You may have noticed, in your own life, that time tends to obliterate the bad memories, mercifully permitting us to hold on to the pleasant ones.  It is very good thing that this is so.  Even if the bad memories have lingered, we must, as Petrarca says, “eradicate them utterly from the depths of our hearts [illud penitus ex imis precordiis abolete].”  The good things persist, and the bad must fade away.  He says:

There are two things that make permanent friendships and confer a tremendous light on excellent spirits:  the memory of benefits and the forgetting of offenses.[1]

And as a matter of practice we must follow our truest, deepest instincts.  He exhorts his two friends :

Go, therefore, with passion to the place where your noble ardor calls you.  Follow your very best inner convictions.  Do not block your noblest instincts.  Do not, as the Apostle [Paul] says, “extinguish your spirit”; it is necessary that you love each other.[2]  It does no good to resist it; the power of Nature herself demands you be friends.  Virtue pleases us even in our enemies; it delights and pleases itself wherever it may be seen.  It is impossible for it not to love itself.  The root of friendship is a similitude of habits; kinship among bad men is built on an unstable base and is fleeting; but that between good men is known to be unlimited and eternal.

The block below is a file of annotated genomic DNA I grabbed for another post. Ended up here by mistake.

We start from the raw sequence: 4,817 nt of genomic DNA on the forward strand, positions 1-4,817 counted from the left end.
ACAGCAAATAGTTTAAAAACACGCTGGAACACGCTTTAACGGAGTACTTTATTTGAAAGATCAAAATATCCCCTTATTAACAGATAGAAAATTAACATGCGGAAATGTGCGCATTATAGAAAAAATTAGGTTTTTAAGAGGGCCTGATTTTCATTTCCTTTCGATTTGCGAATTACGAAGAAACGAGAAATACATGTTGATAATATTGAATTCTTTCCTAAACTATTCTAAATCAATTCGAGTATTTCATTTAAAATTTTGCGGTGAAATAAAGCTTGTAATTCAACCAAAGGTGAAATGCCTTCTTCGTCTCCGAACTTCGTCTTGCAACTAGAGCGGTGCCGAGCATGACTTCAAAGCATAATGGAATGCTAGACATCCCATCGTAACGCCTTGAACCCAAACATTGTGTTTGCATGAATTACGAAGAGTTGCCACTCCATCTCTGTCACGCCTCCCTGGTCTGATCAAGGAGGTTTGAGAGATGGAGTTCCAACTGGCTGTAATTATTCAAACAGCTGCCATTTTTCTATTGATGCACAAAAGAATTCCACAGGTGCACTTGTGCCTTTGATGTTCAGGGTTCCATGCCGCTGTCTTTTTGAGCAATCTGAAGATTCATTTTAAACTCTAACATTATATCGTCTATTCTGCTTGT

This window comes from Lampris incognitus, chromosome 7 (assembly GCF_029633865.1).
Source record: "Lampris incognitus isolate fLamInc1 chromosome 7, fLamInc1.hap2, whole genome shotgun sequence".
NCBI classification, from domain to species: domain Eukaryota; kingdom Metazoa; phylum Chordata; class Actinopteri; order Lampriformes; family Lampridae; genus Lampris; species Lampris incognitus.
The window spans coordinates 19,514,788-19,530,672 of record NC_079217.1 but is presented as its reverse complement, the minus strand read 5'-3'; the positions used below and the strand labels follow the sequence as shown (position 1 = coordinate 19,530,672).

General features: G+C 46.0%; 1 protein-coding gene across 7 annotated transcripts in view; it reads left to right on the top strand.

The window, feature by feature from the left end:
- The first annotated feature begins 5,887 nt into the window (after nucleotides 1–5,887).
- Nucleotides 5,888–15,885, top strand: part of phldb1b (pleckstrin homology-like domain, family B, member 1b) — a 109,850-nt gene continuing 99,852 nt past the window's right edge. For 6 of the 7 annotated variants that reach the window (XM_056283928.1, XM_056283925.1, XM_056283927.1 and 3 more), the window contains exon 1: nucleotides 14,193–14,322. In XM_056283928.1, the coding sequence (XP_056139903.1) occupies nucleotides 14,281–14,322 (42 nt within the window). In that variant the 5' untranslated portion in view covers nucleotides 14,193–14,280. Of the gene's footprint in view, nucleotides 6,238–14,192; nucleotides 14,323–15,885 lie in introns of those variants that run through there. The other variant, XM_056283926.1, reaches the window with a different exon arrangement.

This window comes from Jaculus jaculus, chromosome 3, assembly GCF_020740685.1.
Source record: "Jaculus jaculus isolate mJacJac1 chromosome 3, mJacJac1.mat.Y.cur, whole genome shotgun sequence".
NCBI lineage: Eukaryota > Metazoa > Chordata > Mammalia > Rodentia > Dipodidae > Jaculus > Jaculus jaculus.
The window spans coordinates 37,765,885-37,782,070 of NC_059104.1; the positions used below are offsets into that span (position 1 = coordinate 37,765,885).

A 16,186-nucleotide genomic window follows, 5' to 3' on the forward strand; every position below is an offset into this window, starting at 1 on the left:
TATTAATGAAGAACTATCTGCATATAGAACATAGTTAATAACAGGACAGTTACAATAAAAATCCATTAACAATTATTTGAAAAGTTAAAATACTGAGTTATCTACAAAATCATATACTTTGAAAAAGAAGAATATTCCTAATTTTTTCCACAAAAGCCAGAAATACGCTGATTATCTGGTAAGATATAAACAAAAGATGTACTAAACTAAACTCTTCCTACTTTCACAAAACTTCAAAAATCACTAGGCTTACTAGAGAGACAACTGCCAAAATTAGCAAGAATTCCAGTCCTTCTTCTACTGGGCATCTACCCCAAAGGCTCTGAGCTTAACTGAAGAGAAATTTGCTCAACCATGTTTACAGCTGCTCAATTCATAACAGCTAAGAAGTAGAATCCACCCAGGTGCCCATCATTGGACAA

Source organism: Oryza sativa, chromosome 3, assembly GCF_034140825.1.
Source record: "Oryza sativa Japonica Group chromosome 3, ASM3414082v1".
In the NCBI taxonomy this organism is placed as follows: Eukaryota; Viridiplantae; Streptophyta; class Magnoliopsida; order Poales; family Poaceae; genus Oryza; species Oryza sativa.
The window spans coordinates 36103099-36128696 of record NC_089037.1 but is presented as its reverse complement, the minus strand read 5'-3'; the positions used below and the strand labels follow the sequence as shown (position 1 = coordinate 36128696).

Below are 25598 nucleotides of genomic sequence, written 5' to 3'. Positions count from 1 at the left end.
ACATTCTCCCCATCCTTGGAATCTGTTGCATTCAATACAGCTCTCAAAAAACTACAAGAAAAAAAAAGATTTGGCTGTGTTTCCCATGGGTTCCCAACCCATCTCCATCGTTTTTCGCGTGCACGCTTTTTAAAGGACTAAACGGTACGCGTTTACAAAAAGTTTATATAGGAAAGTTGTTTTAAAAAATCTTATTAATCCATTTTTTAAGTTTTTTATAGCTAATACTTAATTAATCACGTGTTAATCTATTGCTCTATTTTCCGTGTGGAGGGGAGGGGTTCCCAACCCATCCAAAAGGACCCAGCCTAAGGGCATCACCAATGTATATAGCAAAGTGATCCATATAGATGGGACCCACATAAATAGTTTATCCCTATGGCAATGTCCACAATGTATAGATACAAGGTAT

We hear so many voices chattering about things that are outside of our control:  “migrants,” “collapsing societies,” and similar things.  Better would it be if we could remember that we control only what is in our limited amplitude of influence.  Its span may not be large, but if properly mastered and tamed, it can exert a tremendous influence.  “Disaster escapism” does not change the reality that we must look in the mirror every morning, and that the clock of life is always ticking.

Those who complain about collapsing nations and societies forget that no society has a right to immortality.  And even so, does any society truly “die”?  The present is really only the past rolled up before us in a concentrated form.  The classical writers have more readers now, in the present day, than they ever could have imagined in their own time.  In some sense, nothing has been lost.  The knowledge has changed form and appearance, and has been replanted in different locations.

The enterprising man, the wise man, will always be able to pack up his tools and belongings and start over wherever he wishes; he is not deterred by fear-mongering or depressing defeatism.  He carries his own civilization with him, on his back and within his heart, and it can never be taken from him, even though he may have to walk through the contours of Hades itself.  He feels the unity of existence–the essence of love itself–in everything he does, and patiently accepts his role in this unending drama.



[1]  Duo haec sunt que et perpetuas faciunt amicitias et magnum claris animis lumen adiciunt:  benificiorum memoria et oblivio offensarum.

[2]  This refers to I Thessalonians 5:19.  Petrarch says Nolite, quod ait Apostolus, spiritum extinguere; ametis invicem necesse est; nequicquam obluctamini; ipsa vos amicos efficit vis naturae.